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A large majority of countries in the European Union have not legalized cannabis. Some like Croatia and Austria have updated penal codes to decriminalize small possessions of marijuana. Others like France hold cannabis consumption and possession at any amount to be illegal and prosecutable.
Germany, however, is a peculiar case, what with its proportional multi-party governmental system – causing highly varied judicial protocol across the states. In this notorious but beautiful nation, cannabis smokers in Germany are rarely hard to find. Whether you see a not so low-key hand off at a playground, participate in a sesh away from the crowd at Oktoberfest, or happen to be a resident with medical marijuana card and can purchase your weed at a local Apotheke (pharmacy), no doubt you can find someone somewhere smoking, selling, or in the know.
Related article: Cannabis in Germany – Laws, Use, and History
The legal status of cannabis, specifically THC, in Germany is currently in a state of flux. While medical cannabis has been legal since 2017, recreational use of the drug remains illegal. However, different states vary in the severity of punishment, and some states even show flexibility concerning the possession of small quantities. The history of Germany's ban on weed dates back to the early 20th century when the country joined the International Opium Convention in 1912. The convention banned the production and distribution of opium and other drugs, including cannabis. Germany later passed its first official drug laws in 1929, which classified cannabis as a narcotic and made it illegal to possess or distribute.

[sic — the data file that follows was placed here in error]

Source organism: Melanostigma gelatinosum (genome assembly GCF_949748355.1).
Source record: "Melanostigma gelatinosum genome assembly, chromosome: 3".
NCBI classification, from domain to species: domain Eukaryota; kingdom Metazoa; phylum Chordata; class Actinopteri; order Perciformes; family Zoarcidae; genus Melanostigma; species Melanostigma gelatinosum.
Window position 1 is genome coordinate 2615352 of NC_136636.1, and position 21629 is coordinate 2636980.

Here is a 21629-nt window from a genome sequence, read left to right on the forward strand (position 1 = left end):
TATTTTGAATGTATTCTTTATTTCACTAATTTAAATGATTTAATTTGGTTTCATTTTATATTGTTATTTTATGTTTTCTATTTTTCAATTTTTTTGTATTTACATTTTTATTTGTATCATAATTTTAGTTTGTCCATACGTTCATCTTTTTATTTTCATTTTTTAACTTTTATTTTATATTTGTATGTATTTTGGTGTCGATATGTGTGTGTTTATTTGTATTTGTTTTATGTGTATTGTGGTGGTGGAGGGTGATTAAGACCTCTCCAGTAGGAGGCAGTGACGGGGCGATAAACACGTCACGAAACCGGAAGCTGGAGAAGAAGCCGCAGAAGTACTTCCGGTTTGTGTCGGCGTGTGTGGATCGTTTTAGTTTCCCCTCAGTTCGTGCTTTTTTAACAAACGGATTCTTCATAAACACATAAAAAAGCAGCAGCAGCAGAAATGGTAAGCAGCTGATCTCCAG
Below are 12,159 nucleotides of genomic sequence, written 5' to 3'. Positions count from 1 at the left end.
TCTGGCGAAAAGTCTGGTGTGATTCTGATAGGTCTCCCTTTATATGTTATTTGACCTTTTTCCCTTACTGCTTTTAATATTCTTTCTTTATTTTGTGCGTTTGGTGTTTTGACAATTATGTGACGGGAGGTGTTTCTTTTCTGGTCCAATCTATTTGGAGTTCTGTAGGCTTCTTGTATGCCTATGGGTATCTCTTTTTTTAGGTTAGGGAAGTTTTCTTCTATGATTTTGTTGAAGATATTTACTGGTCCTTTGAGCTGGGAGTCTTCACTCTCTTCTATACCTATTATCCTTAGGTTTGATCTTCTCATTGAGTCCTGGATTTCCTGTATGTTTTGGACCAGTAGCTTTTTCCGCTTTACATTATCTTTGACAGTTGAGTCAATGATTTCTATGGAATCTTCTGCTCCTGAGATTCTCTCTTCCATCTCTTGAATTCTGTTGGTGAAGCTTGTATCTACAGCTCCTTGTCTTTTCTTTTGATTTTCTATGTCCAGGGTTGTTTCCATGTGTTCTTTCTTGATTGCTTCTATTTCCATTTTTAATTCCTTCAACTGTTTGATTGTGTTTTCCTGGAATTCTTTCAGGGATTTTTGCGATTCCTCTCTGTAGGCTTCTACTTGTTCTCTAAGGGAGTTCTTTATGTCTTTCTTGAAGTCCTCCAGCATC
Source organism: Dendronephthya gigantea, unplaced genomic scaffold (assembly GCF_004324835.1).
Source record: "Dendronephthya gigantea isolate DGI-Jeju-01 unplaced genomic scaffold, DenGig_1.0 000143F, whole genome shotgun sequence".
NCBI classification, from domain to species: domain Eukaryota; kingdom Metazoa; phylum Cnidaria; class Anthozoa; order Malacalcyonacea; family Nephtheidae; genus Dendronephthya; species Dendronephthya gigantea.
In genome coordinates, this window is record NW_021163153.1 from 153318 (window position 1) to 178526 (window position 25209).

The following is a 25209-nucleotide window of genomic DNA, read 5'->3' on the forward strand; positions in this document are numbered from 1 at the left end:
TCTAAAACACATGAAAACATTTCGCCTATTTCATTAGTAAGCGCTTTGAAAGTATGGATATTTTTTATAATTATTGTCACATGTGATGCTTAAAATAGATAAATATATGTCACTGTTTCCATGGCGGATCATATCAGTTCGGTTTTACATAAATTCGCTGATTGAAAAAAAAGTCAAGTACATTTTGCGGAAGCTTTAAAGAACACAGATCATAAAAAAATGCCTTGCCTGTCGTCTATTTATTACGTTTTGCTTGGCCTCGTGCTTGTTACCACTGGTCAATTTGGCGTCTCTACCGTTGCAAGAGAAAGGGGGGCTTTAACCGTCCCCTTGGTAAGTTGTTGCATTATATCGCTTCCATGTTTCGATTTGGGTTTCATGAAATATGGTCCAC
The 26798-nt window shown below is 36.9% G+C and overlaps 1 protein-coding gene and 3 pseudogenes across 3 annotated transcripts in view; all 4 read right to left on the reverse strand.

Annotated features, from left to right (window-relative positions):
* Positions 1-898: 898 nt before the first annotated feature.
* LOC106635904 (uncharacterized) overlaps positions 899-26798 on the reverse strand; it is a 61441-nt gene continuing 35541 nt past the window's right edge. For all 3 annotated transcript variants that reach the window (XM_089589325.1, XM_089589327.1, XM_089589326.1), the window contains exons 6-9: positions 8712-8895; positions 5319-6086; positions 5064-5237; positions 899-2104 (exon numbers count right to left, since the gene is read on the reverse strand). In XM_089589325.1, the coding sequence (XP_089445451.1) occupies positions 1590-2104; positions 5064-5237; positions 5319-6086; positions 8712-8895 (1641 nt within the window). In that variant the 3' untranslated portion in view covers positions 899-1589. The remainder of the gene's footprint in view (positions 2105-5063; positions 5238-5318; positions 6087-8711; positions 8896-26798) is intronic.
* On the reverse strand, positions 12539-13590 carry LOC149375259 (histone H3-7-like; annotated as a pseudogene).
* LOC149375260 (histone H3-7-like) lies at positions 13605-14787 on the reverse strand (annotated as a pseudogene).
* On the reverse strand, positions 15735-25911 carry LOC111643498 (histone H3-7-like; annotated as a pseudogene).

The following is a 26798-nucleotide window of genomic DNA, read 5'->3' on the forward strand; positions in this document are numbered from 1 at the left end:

German states are generally more lenient in the West and more strict in the East. For example, Berlin has decriminalized possession of up to 15 grams of cannabis, and sparking a joint in front of the police is a common occurrence these days, while the eastern state of Saxony has some of the strictest drug laws in the country. The reasons for this discrepancy are unclear, but it may be related to the fact that the western states were traditionally more liberal and open-minded, while the eastern states were more conservative — dating back to the times of the Berlin Wall.
Although cannabis is illegal in Germany, there is still a vibrant cannabis culture that has developed over the years across states. Many people in Germany are passionate about cannabis, and there are numerous cannabis-related events, such as the annual "Hanfparade'' in Berlin, which draws thousands of participants.
Even in the most strict German states, public 420 events are likely to take place. In more tolerable areas, there are also cannabis clubs and social groups that provide a space for like-minded individuals to gather and discuss cannabis-related topics, though smoking is of course illegal. Moreover, there are plenty of headshops in most cities, selling legal CBD, pipes, bongs, vapes, blunt wraps and more.
Furthermore, for what it’s worth, the black market for cannabis in Germany is thriving, with people continuing to use and sell cannabis in large quantities despite the risks. Many people in Germany continue to push for the legalization and reform of cannabis laws. Overall, the cannabis culture in Germany is a testament to the enduring appeal of cannabis and the desire for change in the country's drug laws.